'Comet Of Century Has Much Margin For Error'

November 24, 2013 2:39 AM

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Astronomers hoped that Ison would put on a spectacular show - but now say the comet could fizzle out before it completes its trip.

A comet which is hurtling towards the sun may not live up to its expectations of becoming one of the "brightest for a century", say experts.

Comet Ison is due to graze the surface of the sun at the end of the month and astronomers were hoping it would put on a dazzling display.

Earlier this week, Nasa said the sungrazer "will likely become one of the finest comets in many years" and could be the "brightest for a century".

But some scientists say that it could break up and evaporate before it completes its trip.

Josh Barker, from the National Space Centre in Leicester, said the sun threatens to destroy Ison with its gravitational pull and solar energy.

He said: "It could be the comet of the century, if all goes to plan if all the little pieces line up just properly we could have one of the brightest comets that we've seen certainly in current human life and one of the brightest in history, so it could potentially be very exciting although there's a lot of margin for error."

Experts say a break-up of the comet would pose no threat to Earth because the fragments would continue to follow the same trajectory the comet was heading in.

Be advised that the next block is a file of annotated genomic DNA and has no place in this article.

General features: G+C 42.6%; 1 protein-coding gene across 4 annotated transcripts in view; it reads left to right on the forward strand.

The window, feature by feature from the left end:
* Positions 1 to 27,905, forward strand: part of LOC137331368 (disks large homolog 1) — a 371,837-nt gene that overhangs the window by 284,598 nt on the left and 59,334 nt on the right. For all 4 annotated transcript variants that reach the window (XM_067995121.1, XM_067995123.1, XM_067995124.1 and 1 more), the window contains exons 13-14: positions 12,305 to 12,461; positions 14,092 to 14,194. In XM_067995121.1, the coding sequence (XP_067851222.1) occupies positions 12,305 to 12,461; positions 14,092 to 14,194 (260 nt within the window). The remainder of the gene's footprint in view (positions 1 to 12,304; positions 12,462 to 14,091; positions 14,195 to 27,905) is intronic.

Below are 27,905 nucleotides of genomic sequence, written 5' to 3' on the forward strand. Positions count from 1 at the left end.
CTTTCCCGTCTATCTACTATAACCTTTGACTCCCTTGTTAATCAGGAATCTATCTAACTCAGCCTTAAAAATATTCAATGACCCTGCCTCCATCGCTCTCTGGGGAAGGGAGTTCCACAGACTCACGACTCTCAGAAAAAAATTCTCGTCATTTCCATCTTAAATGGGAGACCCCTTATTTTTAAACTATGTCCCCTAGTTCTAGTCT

On November 28, it will pass within 724,000 miles of the sun's surface when it reaches perihelion (the point when it is at its closest to the sun).

Ison is thought to be a few miles in diameter and will be travelling at 845,000mph.

The sun's rays will heat the ball of ice, metal and rock to 2,760C (5,000F) meaning it should be able to be seen with the naked eye anywhere from late November until the middle of January.

Among them is Dr Jo Jarvis, from Rugby, who said: "When you get things like comets coming through the solar system, they're something new and interesting to look at, something you don't get to see very often.

"With comets like this everyone is kind of on the edge of their seat because you kind of bond to it a little bit. You really want it to survive that trip round the sun."

Ison was discovered on September 21, 2012, by Vitali Nevski and Artyom Novichonok, two Russian astronomers of the International Scientific Optical Network (Ison).

The best time to view it will be in the morning before sunrise on the Eastern horizon.

Source: news.sky.com

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